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Three alumni join Board of Trustees
By Hannah Marr, News Editor • June 21, 2024

Graduate student senators shoot down Gumas’ attendance bill

This post was written by Hatchet Staff Writer Lucas Kuo.

The Student Association Senate struck down a bill Monday that would have levied harsher punishments against senators who missed more than half of their meetings.

Sen. Nick Gumas, CCAS-U, who is president-elect of the SA, introduced the bill that failed to collect two-thirds of the necessary votes after an hour-long debate.

“I brought this bill forward because sometimes we elect senators who do not come to meetings on a regular basis and I think that’s inappropriate. I think if we’re going to have student government, you should give the job 110 percent,” Gumas said.

Senators must attend 60 percent of meetings each year. Gumas said he wanted senators who failed to meet that requirement to face removal, though they would first have the chance to speak before the senate to explain their unexcused absences.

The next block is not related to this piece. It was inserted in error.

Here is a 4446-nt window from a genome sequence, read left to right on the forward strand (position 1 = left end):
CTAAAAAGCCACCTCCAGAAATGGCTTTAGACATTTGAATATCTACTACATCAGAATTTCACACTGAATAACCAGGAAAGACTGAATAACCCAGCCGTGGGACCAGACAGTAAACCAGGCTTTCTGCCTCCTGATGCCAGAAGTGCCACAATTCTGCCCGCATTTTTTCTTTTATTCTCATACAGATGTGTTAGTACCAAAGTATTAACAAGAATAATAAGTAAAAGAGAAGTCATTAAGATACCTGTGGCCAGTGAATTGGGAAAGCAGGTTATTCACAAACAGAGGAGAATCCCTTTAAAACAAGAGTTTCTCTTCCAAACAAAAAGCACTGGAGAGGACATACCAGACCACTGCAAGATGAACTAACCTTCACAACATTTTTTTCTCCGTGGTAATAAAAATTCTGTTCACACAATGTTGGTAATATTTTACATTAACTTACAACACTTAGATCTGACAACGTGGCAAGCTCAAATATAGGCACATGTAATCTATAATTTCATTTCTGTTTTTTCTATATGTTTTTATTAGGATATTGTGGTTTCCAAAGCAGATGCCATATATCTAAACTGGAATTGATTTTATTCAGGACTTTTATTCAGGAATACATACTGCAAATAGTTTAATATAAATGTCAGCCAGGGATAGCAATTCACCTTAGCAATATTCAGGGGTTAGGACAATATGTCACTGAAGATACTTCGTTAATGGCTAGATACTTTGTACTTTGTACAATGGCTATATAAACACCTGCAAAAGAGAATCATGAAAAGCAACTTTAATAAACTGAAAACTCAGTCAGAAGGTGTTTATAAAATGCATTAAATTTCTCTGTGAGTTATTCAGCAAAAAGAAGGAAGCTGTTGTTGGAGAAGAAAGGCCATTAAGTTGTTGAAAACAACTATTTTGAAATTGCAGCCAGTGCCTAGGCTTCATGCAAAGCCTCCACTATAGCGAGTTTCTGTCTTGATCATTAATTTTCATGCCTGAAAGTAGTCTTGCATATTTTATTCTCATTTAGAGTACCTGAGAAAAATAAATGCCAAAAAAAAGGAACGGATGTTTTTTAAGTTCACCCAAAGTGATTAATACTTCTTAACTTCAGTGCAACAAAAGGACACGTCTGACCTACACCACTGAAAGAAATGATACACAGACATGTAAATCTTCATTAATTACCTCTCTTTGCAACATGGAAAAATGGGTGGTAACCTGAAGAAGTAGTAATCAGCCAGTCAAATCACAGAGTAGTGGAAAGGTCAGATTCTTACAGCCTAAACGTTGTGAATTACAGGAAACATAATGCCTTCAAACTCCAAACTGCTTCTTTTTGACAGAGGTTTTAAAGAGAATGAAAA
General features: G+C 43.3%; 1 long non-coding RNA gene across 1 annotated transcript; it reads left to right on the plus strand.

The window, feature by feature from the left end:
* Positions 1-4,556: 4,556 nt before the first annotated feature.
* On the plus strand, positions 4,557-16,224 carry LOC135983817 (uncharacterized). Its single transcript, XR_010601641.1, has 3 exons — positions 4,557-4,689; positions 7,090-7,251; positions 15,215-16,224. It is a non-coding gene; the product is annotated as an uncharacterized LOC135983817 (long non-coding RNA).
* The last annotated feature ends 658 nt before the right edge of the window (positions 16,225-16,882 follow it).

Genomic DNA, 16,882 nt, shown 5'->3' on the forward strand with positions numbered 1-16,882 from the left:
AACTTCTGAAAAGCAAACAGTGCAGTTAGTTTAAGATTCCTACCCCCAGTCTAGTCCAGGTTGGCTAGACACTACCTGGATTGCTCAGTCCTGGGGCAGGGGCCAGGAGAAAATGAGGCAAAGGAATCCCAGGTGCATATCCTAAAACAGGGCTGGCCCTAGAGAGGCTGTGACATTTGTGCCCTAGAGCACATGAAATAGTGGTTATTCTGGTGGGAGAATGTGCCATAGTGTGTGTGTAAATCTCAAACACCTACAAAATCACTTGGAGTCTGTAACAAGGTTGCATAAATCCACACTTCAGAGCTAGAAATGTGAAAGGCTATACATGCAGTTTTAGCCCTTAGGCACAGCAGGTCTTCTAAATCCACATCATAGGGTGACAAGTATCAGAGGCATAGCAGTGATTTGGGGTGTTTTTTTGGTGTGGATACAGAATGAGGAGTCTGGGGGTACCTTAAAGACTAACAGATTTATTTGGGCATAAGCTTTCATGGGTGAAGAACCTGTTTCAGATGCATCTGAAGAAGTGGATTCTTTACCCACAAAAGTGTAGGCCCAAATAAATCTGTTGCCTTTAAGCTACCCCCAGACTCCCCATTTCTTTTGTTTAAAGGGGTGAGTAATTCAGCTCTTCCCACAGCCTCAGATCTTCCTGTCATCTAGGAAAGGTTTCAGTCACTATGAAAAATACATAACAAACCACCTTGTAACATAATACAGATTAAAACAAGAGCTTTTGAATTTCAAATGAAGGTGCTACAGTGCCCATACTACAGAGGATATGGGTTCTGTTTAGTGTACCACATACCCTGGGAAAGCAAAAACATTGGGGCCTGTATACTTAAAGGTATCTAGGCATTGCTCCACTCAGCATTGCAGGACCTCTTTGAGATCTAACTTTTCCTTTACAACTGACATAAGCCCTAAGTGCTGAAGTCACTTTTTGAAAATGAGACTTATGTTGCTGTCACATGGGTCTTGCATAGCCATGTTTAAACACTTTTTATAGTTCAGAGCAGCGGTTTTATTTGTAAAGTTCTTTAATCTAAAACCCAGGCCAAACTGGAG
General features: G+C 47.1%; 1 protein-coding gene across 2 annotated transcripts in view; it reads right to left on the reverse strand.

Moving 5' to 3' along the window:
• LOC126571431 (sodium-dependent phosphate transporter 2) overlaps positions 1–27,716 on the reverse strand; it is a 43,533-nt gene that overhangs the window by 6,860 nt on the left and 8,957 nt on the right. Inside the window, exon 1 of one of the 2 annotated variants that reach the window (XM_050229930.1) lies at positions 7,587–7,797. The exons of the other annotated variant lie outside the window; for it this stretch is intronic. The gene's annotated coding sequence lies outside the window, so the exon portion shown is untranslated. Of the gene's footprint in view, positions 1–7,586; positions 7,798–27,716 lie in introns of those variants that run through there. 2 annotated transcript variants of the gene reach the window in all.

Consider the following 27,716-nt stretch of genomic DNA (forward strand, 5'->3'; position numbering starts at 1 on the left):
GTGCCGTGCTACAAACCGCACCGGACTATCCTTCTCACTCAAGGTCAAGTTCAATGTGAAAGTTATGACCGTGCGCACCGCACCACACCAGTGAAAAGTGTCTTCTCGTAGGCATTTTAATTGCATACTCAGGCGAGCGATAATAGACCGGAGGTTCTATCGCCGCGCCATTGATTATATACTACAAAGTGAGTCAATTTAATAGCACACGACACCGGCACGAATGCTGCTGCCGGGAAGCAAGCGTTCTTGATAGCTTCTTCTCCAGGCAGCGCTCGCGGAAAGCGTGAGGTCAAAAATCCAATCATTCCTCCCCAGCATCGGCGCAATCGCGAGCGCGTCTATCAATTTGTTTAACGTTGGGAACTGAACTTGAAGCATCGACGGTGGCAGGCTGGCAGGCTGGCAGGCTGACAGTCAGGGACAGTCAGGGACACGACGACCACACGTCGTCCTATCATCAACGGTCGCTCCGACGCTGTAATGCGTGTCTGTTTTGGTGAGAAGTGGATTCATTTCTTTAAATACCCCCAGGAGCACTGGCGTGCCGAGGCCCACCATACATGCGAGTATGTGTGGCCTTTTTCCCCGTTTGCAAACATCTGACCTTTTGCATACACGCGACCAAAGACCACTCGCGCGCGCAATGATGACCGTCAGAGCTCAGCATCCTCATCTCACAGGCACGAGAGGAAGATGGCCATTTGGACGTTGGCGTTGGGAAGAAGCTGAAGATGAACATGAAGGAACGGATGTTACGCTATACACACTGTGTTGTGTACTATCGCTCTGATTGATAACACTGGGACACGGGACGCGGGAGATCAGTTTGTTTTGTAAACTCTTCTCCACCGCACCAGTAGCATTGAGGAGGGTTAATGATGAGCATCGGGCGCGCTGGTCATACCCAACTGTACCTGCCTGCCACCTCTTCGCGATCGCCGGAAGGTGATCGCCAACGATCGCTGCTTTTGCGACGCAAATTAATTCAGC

Graduate students fought against the bill, arguing that the University offers some of their required classes only at night, when the senate holds its meetings.

Sen. Arielle Katcher, SMHS-G, said the bill would be unfair for medical students.

“You run the risk of then telling all first- and second-year medical students that they can’t have this position, which is a position that they have worked hard for and they want to be here for,” she said. “It’s very disappointing to see a bill that potentially takes us back a couple steps, especially for grad students the bill specifically targets.”

Some senators also argued for eliminating or changing the rules for proxy votes.

The group has debated attendance policies several times over the last few years. Last year, the senate passed a bill that set the current attendance requirement, which doubled the previous standard.

This post was updated April 2, 2014 to reflect the following correction: The Hatchet incorrectly spelled Arielle Katcher’s last name. We regret this error.

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